Lawmakers Fail To Override Bush Veto Of Stem Cell Measure

(July 19, 2006)—As expected, a vote late Wednesday afternoon in the US House to override the president’s veto of an embryonic stem cell research measure fell short of the two-thirds majority needed to send the bill back to the US Senate.

Mr. Bush said the legislation would have taken "innocent human life."

Most Americans disagree with the president, according to public opinion polls.

A number of lawmakers expressed confidence the legislation would some day become law and some suggested Bush's stance could hurt Republicans in congressional elections this fall.

Rep. John Carter, R-Round Rock, voted against the measure Wednesday, while Rep. Chet Edwards, D-Waco, voted to override the veto.

Carter, who earlier praised the president’s veto, said the measure crossed a moral line.

“This bill crosses ethical boundaries, actually creating incentives to destroy human embryos. American taxpayer dollars should not be used for the destruction of human life," Carter said.

"This does not have to be an issue of scientific research or the protection of life. I am encouraged by the promising progress being made in alternative stem-cell research methods that do not require the destruction of human life, and I believe we should fund such efforts."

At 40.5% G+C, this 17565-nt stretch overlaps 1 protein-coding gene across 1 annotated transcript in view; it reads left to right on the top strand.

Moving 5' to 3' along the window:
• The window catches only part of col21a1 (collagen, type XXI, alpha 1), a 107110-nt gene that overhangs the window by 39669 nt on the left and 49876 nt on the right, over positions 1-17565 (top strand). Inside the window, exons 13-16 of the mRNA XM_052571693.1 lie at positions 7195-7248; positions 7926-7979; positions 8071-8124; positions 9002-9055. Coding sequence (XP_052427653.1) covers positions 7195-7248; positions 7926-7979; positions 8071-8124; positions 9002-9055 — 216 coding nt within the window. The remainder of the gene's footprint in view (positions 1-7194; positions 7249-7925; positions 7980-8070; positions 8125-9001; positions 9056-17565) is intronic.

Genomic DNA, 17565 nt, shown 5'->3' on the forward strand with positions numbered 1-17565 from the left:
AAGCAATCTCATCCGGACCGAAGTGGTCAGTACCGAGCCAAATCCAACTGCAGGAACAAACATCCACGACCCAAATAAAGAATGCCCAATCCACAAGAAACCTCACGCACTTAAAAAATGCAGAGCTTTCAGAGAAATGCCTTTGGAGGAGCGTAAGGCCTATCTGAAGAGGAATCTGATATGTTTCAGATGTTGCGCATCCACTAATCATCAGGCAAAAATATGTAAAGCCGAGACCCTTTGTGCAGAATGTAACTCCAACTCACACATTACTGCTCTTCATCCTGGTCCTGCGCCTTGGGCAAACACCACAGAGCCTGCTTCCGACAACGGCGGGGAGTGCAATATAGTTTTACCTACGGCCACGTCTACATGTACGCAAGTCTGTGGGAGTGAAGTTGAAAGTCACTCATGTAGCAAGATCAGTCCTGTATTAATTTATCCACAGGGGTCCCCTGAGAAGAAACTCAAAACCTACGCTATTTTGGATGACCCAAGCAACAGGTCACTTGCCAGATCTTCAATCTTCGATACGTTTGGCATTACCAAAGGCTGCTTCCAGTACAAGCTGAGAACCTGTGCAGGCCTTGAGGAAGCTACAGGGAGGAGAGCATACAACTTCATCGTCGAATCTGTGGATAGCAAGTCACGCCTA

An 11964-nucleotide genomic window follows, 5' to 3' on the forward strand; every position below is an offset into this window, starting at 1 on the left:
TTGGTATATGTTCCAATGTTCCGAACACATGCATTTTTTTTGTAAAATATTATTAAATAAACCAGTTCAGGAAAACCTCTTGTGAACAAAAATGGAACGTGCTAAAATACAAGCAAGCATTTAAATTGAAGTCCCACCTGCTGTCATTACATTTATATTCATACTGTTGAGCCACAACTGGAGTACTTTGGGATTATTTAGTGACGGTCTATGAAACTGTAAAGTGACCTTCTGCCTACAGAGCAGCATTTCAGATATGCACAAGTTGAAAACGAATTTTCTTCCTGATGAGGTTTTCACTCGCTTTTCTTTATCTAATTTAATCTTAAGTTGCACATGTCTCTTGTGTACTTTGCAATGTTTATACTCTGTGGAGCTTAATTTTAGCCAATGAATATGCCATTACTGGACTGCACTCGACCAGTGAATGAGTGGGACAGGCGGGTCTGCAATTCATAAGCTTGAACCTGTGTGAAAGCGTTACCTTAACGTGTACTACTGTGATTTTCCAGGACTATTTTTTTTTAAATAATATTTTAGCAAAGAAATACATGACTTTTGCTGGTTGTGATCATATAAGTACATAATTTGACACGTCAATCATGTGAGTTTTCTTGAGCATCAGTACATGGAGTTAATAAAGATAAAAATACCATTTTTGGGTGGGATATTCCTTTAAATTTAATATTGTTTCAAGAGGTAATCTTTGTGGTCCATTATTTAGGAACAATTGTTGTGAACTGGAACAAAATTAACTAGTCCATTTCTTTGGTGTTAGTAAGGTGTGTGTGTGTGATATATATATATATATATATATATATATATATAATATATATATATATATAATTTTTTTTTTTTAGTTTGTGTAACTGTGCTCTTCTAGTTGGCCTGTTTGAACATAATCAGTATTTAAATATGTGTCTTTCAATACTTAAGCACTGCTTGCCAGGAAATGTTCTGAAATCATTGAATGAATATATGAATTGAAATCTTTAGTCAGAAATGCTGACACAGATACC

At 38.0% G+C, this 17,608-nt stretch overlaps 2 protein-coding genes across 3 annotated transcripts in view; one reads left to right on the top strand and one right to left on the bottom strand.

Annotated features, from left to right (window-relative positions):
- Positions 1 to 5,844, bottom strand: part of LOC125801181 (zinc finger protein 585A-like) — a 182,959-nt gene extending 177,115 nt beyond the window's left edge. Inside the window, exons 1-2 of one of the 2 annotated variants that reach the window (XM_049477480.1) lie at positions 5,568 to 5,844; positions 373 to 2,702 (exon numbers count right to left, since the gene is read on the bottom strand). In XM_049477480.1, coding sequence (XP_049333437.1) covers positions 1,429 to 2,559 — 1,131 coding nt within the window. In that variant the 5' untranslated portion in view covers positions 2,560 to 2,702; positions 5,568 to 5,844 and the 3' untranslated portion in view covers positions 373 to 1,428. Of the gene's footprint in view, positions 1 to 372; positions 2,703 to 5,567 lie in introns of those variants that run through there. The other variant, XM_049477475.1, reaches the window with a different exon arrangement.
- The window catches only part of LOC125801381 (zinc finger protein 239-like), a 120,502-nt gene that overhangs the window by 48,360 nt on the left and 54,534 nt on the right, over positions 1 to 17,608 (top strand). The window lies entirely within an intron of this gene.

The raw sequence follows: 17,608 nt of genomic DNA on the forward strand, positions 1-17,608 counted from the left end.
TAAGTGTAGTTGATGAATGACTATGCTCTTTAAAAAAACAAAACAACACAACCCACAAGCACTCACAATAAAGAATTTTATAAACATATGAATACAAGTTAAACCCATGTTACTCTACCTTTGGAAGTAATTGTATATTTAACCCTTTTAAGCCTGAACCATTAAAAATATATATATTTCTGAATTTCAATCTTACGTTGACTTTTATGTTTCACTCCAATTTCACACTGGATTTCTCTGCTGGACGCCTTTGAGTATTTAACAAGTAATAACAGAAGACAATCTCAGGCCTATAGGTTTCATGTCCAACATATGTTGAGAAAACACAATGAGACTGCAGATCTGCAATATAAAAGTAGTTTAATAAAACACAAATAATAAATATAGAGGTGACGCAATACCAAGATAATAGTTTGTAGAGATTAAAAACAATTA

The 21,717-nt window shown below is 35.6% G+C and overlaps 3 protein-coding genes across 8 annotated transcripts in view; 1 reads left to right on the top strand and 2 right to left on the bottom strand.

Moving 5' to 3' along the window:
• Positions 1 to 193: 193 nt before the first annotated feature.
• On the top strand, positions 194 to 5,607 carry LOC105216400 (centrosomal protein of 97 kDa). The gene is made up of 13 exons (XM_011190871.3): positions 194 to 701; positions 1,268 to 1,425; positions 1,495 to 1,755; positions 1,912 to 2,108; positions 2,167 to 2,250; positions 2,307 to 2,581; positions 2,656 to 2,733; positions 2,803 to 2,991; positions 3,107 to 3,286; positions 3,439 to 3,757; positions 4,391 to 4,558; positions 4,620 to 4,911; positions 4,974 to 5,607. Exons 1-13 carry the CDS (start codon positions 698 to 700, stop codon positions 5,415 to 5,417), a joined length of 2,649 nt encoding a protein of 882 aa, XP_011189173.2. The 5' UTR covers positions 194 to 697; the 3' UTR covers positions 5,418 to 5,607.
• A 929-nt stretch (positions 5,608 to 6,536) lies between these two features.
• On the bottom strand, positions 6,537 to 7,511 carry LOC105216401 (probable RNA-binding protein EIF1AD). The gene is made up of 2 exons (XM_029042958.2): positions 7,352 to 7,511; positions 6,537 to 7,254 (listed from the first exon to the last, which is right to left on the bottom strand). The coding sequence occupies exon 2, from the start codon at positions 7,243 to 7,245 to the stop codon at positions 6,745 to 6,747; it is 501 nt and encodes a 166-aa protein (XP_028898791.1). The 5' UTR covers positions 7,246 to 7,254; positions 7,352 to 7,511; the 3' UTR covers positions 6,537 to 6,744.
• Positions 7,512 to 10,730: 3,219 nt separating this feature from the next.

Edwards, however, supported expanding the number of stem cell lines available for federally funded research.
“Stem cell research holds great promise for saving lives and finding cures for terrible diseases such as diabetes, Parkinson’s disease, Alzheimer’s, Lou Gehrig’s disease, multiple sclerosis, cancer, and spinal cord injuries,” Edwards said.

“For the benefit of millions of Americans with these diseases and their loved ones, I believe the law should allow embryos that would have been discarded at fertility clinics to be used for stem cell research,” he said.

Support and opposition did not break out along traditional party lines.

Nancy Reagan, the widow of President Ronald Reagan, and Senate Majority Leader Bill Frist were among those who favored passage.

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